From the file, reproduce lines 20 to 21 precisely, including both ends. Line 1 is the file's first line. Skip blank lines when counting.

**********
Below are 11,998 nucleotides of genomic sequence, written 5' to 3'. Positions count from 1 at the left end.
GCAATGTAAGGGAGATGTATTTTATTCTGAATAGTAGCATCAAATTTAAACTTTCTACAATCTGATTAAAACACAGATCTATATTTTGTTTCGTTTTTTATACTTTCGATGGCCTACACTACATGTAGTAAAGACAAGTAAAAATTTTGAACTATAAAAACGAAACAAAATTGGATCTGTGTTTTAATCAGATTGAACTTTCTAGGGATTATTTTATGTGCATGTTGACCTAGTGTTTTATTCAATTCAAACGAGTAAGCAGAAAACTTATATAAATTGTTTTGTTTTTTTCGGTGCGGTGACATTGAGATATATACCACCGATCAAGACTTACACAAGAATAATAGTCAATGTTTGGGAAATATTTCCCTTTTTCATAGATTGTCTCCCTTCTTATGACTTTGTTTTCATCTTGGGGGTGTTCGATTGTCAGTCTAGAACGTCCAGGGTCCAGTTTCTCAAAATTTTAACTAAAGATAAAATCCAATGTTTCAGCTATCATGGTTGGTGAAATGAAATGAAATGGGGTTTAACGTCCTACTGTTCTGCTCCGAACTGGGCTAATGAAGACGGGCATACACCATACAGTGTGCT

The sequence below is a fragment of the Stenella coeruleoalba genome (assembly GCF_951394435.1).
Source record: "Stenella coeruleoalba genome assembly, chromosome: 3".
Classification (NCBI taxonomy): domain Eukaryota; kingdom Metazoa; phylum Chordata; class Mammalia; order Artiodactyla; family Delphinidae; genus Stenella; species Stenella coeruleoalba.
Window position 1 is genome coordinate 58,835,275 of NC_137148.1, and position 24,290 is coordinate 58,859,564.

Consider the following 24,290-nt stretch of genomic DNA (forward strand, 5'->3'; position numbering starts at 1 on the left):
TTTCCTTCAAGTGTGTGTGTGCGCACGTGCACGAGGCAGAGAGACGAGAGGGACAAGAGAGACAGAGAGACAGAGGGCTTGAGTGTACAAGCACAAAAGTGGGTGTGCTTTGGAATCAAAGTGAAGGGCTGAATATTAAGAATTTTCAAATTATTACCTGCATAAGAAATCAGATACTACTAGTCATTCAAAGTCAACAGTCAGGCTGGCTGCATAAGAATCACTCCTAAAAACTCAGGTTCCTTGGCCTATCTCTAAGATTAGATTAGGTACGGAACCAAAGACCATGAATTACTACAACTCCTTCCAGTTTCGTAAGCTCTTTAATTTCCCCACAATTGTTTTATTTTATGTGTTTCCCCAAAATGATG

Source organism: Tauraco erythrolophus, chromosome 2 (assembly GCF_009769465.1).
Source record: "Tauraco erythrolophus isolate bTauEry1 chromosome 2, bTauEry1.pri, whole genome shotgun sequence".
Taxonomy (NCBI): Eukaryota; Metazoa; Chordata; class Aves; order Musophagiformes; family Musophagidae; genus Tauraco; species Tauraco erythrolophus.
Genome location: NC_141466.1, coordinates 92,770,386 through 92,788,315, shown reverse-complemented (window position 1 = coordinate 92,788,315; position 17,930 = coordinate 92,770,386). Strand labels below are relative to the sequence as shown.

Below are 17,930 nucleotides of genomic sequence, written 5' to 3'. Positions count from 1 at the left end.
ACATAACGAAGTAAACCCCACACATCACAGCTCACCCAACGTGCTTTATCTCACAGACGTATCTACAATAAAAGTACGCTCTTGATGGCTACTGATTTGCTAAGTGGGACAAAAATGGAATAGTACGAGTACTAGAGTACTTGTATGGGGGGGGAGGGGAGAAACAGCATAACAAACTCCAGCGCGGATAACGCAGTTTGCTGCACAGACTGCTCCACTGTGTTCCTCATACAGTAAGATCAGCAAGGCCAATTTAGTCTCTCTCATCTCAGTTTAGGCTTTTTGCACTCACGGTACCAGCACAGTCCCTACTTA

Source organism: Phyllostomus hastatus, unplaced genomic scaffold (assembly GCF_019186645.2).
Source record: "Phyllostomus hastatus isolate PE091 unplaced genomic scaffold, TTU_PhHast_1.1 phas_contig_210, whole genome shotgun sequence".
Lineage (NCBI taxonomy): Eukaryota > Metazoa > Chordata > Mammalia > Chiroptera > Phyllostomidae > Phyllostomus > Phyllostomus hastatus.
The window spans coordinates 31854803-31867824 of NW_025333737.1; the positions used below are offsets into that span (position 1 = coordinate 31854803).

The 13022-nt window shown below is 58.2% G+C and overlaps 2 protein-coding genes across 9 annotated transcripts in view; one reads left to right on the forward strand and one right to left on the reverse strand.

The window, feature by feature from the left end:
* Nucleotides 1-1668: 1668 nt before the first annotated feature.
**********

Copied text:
The window, feature by feature from the left end:
* Nucleotides 1-1668: 1668 nt before the first annotated feature.